20. 20. Messenger RNAs Code for Polypeptide Chains The process of forming mRNA on a DNA template is known as transcription Monocistronic- code for single polypeptide Polycistronic- code for two or more polypeptide
  21. 21. Many RNAs Have More Complex Three-Dimensional Structures product of transcription of DNA is always single-stranded RNA single strand tends to assume a right-handed helical conformation dominated by basestacking interactions Typical right-handed stacking pattern of single-stranded RNA. Stronger between two purines than between a purine and pyrimidine or between two pyrimidines
  22. 22. Secondary structure of RNA paired regions generally have an A-form righthanded helix hairpins are the most common type of secondary structure in RNA
  23. 23. Transfer RNAs Have Characteristic Structural Features Three-dimensional structure of yeast tRNAPhe deduced from x-ray diffraction analysis.
  24. 24. Nucleic Acid Chemistry Double-Helical DNA and RNA Can Be Denatured
  25. 25. Denaturation temperature, or melting point (tm; formally, the temperature at which half the DNA is present as separated single strands)
  26. 26. Hypochromic and hyperchromic effect Transition from double-stranded DNA to the singlestranded, denatured form can be detected by monitoring UV absorption at 260 nm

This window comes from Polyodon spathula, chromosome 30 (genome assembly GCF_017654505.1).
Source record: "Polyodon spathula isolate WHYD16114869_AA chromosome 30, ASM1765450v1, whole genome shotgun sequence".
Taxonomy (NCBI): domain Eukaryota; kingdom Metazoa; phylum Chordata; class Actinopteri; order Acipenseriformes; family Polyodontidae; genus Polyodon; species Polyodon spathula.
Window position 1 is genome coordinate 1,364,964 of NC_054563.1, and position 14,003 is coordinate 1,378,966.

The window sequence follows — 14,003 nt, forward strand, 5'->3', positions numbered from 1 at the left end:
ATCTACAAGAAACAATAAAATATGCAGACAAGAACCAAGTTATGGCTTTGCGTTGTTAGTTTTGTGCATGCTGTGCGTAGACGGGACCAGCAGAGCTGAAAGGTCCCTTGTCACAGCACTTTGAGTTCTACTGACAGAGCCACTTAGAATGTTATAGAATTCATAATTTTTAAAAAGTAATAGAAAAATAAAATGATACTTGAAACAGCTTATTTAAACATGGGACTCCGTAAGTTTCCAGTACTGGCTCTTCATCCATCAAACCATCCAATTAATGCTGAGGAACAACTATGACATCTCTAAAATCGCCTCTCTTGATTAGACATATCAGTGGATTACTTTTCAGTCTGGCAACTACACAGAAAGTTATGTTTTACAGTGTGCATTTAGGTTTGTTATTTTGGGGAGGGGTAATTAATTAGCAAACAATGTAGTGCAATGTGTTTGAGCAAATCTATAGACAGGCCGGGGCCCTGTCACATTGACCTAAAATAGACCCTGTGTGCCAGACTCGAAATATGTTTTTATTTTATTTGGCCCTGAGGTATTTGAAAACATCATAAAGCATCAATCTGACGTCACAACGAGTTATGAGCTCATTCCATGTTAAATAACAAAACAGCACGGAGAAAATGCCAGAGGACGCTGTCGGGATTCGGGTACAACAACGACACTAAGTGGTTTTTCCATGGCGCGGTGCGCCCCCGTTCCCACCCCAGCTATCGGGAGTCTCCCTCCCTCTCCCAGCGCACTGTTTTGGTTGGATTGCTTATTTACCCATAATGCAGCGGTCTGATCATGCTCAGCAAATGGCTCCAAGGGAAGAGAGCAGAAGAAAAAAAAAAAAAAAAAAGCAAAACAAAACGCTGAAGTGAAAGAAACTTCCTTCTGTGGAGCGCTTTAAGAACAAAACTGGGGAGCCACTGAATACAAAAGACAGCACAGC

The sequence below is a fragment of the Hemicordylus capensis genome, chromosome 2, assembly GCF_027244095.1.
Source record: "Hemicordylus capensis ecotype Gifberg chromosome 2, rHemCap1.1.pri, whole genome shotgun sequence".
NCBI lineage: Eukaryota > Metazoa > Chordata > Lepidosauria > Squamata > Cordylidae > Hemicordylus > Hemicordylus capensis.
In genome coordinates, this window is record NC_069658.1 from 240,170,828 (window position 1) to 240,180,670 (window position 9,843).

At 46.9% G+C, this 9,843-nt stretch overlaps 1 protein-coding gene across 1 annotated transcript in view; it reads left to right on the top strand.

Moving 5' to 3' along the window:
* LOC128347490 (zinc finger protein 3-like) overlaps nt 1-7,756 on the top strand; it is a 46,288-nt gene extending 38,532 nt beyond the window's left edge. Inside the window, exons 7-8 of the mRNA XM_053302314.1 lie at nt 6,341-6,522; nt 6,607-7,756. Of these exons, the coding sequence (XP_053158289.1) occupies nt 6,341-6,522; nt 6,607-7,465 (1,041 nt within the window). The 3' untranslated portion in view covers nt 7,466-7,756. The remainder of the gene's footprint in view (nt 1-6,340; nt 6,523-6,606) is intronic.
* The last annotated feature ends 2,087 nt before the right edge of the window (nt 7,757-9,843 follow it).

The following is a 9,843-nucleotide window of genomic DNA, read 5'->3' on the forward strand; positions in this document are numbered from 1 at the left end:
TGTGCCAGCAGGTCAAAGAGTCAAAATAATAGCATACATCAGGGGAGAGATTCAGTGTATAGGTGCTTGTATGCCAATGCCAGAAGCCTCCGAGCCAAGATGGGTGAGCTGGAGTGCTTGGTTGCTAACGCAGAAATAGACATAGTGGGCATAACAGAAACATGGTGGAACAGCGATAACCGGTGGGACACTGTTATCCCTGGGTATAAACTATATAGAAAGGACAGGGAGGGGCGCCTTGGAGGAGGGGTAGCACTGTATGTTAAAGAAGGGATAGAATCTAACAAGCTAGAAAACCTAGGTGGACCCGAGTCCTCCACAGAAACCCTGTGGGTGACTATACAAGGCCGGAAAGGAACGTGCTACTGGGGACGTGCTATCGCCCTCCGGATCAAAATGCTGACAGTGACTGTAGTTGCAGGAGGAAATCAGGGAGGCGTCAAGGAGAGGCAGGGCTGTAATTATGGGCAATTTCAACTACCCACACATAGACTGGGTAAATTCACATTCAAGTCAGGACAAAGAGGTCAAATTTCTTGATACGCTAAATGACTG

27. 27. Nucleic Acids from Different Species Can Form Hybrids hybrid duplexes: -reflects a common evolutionary heritage -A specific DNA sequence or gene can be detected in the presence of many other sequences if one already has an appropriate complementary DNA strand
  28. 28. Nucleotides and Nucleic Acids Undergo Nonenzymatic Transformations Purines and pyrimidines undergo spontaneous alterations in their covalent structure Though very slow cells have very low tolerance for alterations in its genetic information --- MUTATION under typical cellular conditions, deamination of cytosine (in DNA) to uracil occurs in about one of every 107 cytidine residues in 24 hours Product of cytosine deamination (uracil) is readily recognized as foreign in DNA and repaired.
  29. 29. Depurination Deamination hydrolysis of the N-β-glycosyl bond between the base and the pentose
  30. 30. Radiation reactions
  31. 31. DNA damage by reactive chemicals Nitrous acid precursors Alkylating agents
  32. 32. most important source of mutagenic alterationsOXIDATIVE DAMAGE highly reactive chemical dimethylsulfate can methylate a guanine to yield O6methylguanine, which cannot base-pair with cytosine the integrity of DNA as a polymer is better maintained than that of either RNA or protein, because DNA is the only macromolecule that has the benefit of biochemical repair systems
  33. 33. The Sequences of Long DNA Strands Can Be Determined Alan Maxam and Walter Gilbert Frederick Sanger
  34. 34. The Chemical Synthesis of DNA has been Automated Dr. Hargovind Khurana
  35. 35. THANK YOU